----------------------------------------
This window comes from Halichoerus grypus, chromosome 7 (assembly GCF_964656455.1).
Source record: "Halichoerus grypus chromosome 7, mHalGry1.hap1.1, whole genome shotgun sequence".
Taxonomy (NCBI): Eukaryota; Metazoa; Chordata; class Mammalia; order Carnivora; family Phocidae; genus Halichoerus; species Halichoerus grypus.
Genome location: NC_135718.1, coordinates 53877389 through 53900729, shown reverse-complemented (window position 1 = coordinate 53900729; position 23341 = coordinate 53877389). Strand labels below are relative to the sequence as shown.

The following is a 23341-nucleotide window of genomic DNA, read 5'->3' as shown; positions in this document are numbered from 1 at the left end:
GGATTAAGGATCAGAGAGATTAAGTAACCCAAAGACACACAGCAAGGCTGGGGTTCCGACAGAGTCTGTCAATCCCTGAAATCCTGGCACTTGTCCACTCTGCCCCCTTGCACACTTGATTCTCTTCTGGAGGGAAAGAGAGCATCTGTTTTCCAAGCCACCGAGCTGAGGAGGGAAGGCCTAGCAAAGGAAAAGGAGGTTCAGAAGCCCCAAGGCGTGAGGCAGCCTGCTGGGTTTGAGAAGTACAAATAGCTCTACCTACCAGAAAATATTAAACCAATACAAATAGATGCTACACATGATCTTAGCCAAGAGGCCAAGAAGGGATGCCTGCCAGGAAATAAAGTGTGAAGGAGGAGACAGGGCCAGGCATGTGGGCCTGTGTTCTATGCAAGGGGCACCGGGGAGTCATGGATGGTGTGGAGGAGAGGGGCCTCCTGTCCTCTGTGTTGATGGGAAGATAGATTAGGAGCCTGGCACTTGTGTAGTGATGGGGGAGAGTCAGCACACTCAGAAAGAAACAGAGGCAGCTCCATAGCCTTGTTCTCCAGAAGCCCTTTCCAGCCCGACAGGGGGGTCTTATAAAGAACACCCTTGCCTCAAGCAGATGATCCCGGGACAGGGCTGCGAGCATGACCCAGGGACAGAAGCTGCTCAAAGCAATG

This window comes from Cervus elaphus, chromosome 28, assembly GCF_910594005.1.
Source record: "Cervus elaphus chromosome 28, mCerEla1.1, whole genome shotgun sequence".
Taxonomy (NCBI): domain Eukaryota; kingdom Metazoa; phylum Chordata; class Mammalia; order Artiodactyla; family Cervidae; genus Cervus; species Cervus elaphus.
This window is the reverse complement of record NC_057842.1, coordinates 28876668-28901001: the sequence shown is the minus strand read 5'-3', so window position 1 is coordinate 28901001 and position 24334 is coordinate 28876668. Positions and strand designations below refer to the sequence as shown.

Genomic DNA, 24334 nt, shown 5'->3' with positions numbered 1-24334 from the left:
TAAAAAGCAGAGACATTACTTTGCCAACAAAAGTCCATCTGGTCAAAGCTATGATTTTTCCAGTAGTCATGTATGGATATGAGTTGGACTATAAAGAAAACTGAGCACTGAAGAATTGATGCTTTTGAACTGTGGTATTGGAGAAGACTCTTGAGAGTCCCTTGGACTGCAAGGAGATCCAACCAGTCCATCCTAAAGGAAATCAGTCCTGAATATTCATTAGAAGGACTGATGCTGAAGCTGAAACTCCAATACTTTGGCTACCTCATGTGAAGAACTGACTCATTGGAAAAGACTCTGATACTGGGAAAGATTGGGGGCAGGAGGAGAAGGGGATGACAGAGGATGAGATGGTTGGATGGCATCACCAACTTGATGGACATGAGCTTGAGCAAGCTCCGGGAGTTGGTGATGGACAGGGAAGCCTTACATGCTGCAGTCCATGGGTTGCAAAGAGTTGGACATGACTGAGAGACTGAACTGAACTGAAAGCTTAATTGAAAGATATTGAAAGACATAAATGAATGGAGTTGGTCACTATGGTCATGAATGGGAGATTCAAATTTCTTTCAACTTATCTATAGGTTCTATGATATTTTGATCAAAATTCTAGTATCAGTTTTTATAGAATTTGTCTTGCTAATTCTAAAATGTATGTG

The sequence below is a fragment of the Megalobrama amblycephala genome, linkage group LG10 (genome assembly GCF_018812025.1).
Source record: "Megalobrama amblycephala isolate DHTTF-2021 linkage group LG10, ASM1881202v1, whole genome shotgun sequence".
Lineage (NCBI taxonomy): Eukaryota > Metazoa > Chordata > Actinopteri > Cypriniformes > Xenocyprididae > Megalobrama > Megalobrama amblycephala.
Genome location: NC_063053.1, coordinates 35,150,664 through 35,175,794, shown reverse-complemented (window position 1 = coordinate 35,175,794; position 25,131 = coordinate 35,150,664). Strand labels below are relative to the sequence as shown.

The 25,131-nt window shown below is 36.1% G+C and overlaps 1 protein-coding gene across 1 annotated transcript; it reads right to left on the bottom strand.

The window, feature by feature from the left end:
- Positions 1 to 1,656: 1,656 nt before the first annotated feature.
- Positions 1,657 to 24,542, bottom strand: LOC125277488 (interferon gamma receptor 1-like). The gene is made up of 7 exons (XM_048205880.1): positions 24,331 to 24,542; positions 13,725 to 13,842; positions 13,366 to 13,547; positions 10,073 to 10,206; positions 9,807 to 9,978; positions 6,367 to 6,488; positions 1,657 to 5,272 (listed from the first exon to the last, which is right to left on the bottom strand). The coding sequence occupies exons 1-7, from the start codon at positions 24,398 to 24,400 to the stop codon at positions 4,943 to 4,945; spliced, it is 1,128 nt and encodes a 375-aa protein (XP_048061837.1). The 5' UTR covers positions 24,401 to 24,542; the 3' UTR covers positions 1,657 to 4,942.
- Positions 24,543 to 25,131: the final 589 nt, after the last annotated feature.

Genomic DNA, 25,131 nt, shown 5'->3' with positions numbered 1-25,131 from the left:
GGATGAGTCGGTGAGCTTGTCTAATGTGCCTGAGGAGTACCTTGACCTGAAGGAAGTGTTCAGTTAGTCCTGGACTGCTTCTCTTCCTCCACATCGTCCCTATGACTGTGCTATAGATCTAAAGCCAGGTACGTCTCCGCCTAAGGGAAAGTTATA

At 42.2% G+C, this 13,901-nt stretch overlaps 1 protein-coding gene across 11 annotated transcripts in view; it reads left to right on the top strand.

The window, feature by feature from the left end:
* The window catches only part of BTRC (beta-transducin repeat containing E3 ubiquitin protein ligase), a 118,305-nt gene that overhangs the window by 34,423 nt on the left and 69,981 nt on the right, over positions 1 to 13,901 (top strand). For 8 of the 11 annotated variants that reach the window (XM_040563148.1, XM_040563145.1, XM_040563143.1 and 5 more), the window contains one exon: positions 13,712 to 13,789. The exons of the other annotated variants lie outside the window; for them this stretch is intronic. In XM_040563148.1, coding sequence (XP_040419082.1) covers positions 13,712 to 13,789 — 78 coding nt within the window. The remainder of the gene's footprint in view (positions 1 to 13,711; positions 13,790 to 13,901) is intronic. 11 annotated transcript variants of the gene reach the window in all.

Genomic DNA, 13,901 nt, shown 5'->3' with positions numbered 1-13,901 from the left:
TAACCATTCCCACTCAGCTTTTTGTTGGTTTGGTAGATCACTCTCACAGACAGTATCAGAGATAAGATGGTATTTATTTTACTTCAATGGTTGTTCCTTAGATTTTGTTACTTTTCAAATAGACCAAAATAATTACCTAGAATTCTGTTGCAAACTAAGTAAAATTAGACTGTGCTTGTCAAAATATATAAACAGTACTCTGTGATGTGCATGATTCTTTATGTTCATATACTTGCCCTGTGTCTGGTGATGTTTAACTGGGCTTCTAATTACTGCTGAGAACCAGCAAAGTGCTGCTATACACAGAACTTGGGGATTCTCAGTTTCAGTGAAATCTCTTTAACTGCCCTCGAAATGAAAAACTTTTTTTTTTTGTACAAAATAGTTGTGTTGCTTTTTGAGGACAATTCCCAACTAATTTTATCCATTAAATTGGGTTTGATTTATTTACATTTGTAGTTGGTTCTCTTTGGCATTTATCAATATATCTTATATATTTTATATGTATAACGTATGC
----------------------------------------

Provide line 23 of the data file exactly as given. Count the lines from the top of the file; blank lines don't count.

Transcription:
GGATGAGTCGGTGAGCTTGTCTAATGTGCCTGAGGAGTACCTTGACCTGAAGGAAGTGTTCAGTTAGTCCTGGACTGCTTCTCTTCCTCCACATCGTCCCTATGACTGTGCTATAGATCTAAAGCCAGGTACGTCTCCGCCTAAGGGAAAGTTATA